3. I have another container that has my cell phone, my house phone (with extra pre-charged batteries, fan remote, radio remote and thermometer. I have a big thermometer that you just stroke across your forehead but if I had a smaller one it would probably be in the smaller pencil cup, etc)

4. Pillows, I needed lots of pillows to prop me up in a comfortable position

5. Extra blankets and maybe even a heating pad and a fan you can reach from bed. I got alternately cold and hot and needed to be able to warm up or cool down within reach.

6. Make sure you have a good sized night stand RIGHT next to your bed. Even the 6 inches between my bed and nightstand was an issue, after a few days I ended up bringing in something that could be much closer.

7. Make sure you have a light that you can turn on without moving around too much. Even a flashlight is better than reaching over for a light over on the night stand when you’re first recovering.

8. Slippers and bathrobe right next to the bed. I got a long t-shirt and cut it down the back to substitute for one of those hospital gowns. It was long enough to be semi-modest (just below the panty-line length), but short enough to not be in the way and get all bunched up. It was nice to wear around the house that first week.

9. After a couple of weeks I wished I had a simple house dress to wear especially for abdominal surgery because the waist bands might irritate the surgery area. No matter wat, have simple items to wear that are easy to get in and out of and that are very comfortable.

10. Make sure you have a phone and computer charger (and anything else you need to charge) near your bed. You might have to get a power strip to accommodate this.

11. Get a pedicure a few days before your procedure. A haircut and manicure will be a waste of time because you’ll probably want to have your hair back and not bothering your face and everyone knows a manicure looks like crap in a few days. A pedicure lasts weeks and at least you’ll have something nice to look at when other parts of your body are still looking swollen and crappy.

12. You might consider getting a few soft hair bands to keep your hair off of your face. If you’re having any face work done you should ask the doctor about this.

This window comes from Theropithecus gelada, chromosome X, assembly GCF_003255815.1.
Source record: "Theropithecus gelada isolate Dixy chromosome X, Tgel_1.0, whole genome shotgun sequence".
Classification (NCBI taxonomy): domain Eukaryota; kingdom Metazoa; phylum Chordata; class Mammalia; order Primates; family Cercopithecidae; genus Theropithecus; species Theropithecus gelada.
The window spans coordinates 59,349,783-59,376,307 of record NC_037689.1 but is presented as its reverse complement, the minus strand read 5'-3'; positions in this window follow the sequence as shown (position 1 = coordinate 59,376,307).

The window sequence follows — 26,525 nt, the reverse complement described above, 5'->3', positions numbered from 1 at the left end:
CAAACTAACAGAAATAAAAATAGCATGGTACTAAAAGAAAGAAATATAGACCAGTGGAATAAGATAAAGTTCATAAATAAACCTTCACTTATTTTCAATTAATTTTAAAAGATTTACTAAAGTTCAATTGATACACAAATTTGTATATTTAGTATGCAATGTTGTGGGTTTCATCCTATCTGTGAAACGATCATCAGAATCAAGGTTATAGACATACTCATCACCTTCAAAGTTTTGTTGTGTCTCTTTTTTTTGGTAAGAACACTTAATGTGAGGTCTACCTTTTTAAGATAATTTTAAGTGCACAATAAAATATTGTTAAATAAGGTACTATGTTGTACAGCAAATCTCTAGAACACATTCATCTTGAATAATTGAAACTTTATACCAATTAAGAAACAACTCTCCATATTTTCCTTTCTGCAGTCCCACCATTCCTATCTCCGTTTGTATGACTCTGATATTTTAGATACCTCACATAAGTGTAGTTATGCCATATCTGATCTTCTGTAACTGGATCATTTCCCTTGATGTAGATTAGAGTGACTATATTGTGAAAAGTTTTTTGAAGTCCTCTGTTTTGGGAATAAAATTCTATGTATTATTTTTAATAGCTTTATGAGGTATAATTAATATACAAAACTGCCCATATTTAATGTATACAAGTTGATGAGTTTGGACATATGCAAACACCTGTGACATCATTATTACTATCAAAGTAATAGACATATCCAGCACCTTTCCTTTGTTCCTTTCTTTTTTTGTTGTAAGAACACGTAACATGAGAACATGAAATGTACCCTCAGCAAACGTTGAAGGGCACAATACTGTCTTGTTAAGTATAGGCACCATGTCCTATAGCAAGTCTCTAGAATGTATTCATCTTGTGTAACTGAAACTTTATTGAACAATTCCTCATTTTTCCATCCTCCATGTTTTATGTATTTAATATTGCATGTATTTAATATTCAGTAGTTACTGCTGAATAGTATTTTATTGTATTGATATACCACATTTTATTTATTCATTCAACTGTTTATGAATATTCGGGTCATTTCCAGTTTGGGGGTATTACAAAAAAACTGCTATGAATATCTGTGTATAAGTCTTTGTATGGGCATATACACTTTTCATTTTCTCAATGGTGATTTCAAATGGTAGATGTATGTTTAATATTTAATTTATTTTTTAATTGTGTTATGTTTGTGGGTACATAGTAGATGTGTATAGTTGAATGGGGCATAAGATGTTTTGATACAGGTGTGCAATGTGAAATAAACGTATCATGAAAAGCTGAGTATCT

13. I have a pile of washcloths that I use for everything from small spills to lap napkins. I even have small towels to cover myself when I eat so it doesn’t get all over me and I can dump the crumbs in the trash so they don’t get in the bed.

14. Oh yeah, trash. make sure the can is right next to the bed.

15. I found that having a step stool next to the bed really helped. I wished there was a handle next to the bed too.

16. Have a tray to put on the bed to put your meals on while you eat. I thought it would be really nice if I could rent one of those hospital contraptions that roll around and go over the bed. Oh well, the tray worked okay and was much cheaper

17. Notepad, I always need a note pad.

Food

1. Saltine crackers and 7-up. Some of the meds were not good on en empty stomach and they help settle a slightly upset stomach. If there is any way to get this close to the bed. do it! Who wants to get out of bed in the middle of the night searching for crackers just to take meds.

2. I got tired of saltines pretty quickly so it was nice to have a couple of other crackers I could much on with the liquids.

3. Pure carrot juice. The nurse said it helps you “go” and it really did help.

4. Healthy snacks. I craved healthy snacks. Dried fruit and nuts, string cheese, dense breads, small slices of meat.

5. I also liked bananas and peanut butter. They sell peanut butter in little single serve cups if you don’t regularly have peanut butter around the house.

6. Early on it was hard to eat solid food so I tried to get a lot of nutritious liquids. Yogurt, soup, fruit juice, smoothies. I did notice that one of the drugs said to avoid grapefruit juice at all costs (so pay attention if you love grapefruit juice). At first I couldn’t use a spoon or drink straight from a cup. Even the thick straws made me spill all over myself for the first 48 hours. I saved the thin straw from the juice box and used it for everything. I even ate the kids yogurt tubes. I’m not sure how sucking through a straw will effect face work again, ask your doctor.

7. If you don’t have someone to prepare food for you, consider a company who does local meal preparation and delivery. Here are a few in San Diego!

http://www.dinnergo.com/

http://www.bentoncooking.com/service.html

http://www.bellyfulmeals.com/whatisaPC.html

http://www.dining-details.com/

http://www.chefmarkko.com/page4.html 

Long Term

Just as a basic timeline…

The doctor told me I could start driving after the second week. I thought it was okay to do anything then… it wasn’t I shouldn’t have done anything but drive the kids to school and come straight home for the entire 6 weeks. Don’t fall into that trap… take your time.

After 6 weeks I felt like I might actually be able to go back to the office… if in fact I had an office job. I guess 6 weeks is a pretty good timeline, but I have to admit I had to drive to get anything done for at least three months. I could function, but only on a minimal level.

At the four month mark I felt fabulous, although my stomach still feels tense and the feeling is only starting to come back to the skin. There are still sections that don’t have any feeling.

At 4 1/2 months I went in to remove extra skin and some scar tissue that had formed. The surgery was only done under local anesthesia and I was in and out, but it was still really draining. Three weeks later and I’m still kind of lack-luster.